Dana S. Dunn,Janie H. Wilson,James Freeman,Jeffrey R. Stowell
Author: Dana S. Dunn,Janie H. Wilson,James Freeman,Jeffrey R. Stowell
Publisher: Oxford University Press
The use of technology and teaching techniques derived from technology is currently a bourgeoning topic in higher education. Teachers at all levels and types of institutions want to know how these new technologies will affect what happens in and outside of the classroom. Many teachers have already embraced some of these technologies but remain uncertain about their educational efficacy. Other teachers have waited because they are reluctant to try tools or techniques that remain unproven or, as is often the case, lack institutional support. This book is designed to help both groups, so that those with technological expertise can extend their knowledge, while technological novices can "ramp up" at their own pace and for their own purposes. Best Practices for Technology-Enhanced Teaching and Learning brings together expert teacher-scholars who apply and assess technology's impact on traditional, hybrid or blended, or completely on-line courses, relying on technology as a teaching tool for classroom management and interaction (e.g., Blackboard, PowerPoint, student response or "clicker systems," multimedia tools), as well as student-based uses of technology largely independent of instructors (e.g., social networking on popular sites including Facebook and MySpace). Each chapter will address how technological improvements can be connected to assessment initiatives, as is now routinely advocated in psychology and social science education. The book features current scholarship and pedagogy involving innovative technology that impacts on student learning in psychology and related disciplines, focusing also on student reactions to these novel technologies, and proper assessments of how well they promote learning. This text will serve as the standard reference on emerging technologies for undergraduate instructors.
Appropriate for use in developmental research methods or analysis of change courses, this is the first methods handbook specifically designed to meet the needs of those studying development. Leading developmental methodologists present cutting-edge analytic tools and describe how and when to use them, in accessible, nontechnical language. They also provide valuable guidance for strengthening developmental research with designs that anticipate potential sources of bias. Throughout the chapters, research examples demonstrate the procedures in action and give readers a better understanding of how to match research questions to developmental methods. The companion website (www.guilford.com/laursen-materials) supplies data and program syntax files for many of the chapter examples.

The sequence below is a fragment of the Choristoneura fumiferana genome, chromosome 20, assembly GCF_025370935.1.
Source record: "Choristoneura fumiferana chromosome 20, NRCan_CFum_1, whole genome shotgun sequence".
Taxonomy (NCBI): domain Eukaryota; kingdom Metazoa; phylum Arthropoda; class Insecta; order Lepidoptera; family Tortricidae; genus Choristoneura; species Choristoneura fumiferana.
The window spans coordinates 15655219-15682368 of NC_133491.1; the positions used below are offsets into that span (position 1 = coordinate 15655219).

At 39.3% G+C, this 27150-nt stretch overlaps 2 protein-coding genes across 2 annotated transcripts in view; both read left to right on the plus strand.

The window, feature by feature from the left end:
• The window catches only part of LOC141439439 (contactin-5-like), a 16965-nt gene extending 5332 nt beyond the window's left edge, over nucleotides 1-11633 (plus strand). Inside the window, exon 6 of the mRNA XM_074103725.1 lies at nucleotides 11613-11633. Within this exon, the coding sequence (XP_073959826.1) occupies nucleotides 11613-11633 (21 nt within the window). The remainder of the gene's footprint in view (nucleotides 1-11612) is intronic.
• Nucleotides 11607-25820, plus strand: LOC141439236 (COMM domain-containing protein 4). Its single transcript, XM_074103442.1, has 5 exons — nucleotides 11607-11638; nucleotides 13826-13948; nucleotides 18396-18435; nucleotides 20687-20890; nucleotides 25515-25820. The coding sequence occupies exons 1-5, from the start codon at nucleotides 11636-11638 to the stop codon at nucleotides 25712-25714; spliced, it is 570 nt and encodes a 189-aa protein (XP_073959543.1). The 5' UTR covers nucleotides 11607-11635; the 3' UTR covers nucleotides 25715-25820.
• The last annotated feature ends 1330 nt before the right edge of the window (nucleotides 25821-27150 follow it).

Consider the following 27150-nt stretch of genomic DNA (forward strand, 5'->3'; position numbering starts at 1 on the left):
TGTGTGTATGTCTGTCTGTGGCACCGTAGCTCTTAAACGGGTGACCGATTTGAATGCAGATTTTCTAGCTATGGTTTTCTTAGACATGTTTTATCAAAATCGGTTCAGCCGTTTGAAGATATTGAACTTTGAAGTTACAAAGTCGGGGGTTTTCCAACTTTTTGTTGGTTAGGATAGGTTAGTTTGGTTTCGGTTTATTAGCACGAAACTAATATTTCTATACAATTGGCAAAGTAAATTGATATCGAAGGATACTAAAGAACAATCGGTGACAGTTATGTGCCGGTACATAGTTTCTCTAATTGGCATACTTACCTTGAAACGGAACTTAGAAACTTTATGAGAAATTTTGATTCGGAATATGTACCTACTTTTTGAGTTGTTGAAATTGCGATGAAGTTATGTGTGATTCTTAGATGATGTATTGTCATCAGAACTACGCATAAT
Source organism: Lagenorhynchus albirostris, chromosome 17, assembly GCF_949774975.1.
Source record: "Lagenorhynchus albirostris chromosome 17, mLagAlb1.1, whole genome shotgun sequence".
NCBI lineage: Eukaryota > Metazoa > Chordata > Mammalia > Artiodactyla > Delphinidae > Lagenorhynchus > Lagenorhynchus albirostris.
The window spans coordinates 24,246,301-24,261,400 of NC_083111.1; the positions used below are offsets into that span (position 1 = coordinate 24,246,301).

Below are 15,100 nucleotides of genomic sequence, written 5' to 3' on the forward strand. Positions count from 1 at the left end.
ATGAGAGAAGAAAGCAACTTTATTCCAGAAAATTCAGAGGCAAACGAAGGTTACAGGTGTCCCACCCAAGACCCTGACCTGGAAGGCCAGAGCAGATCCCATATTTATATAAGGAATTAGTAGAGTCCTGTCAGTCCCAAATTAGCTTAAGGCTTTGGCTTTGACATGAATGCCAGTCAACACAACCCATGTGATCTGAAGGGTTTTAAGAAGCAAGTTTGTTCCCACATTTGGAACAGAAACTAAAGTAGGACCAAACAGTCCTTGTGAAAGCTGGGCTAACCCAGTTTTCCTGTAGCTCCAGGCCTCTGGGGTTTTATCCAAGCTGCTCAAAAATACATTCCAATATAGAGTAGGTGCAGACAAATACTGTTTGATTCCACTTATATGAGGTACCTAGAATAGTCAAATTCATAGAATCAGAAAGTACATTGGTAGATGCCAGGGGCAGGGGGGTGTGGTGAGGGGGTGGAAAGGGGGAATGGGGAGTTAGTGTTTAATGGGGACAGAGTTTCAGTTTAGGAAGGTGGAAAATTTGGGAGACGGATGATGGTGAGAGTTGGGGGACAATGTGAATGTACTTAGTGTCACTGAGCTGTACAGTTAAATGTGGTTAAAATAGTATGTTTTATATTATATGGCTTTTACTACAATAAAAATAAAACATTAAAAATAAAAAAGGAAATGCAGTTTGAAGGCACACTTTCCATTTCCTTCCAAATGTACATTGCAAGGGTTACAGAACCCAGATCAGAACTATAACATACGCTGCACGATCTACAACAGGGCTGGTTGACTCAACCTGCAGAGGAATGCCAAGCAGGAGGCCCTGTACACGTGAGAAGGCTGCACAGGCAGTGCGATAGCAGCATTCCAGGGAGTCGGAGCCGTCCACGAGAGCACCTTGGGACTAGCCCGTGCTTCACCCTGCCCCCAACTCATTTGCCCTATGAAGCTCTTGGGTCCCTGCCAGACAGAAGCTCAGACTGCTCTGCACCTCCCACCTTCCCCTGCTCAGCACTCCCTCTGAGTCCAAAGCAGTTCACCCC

Clifton F. Conrad,Ronald C. Serlin,Dr Ronald C Serlin
Author: Clifton F. Conrad,Ronald C. Serlin,Dr Ronald C Serlin
The SAGE Handbook for Research in Education: Engaging Ideas and Enriching Inquiry, edited by Clifton F. Conrad and Ronald C. Serlin, invites and stimulates students, faculty, and policymakers to become more self-reflective in their inquiry. Placing the pursuit of ideas at the epicenter of research, distinguished K–12 and higher education scholars advance myriad ideas for enhancing educational inquiry, relying extensively on narratives, vignettes, and examples of key episodes in inquiry. These exemplars illuminate past, present, and emerging approaches across fields and domains of inquiry to research in education.
Dana S. Dunn,Bernard B. Beins,Maureen A. McCarthy,G. William Hill, IV
Author: Dana S. Dunn,Bernard B. Beins,Maureen A. McCarthy,G. William Hill, IV
Publisher: Oxford University Press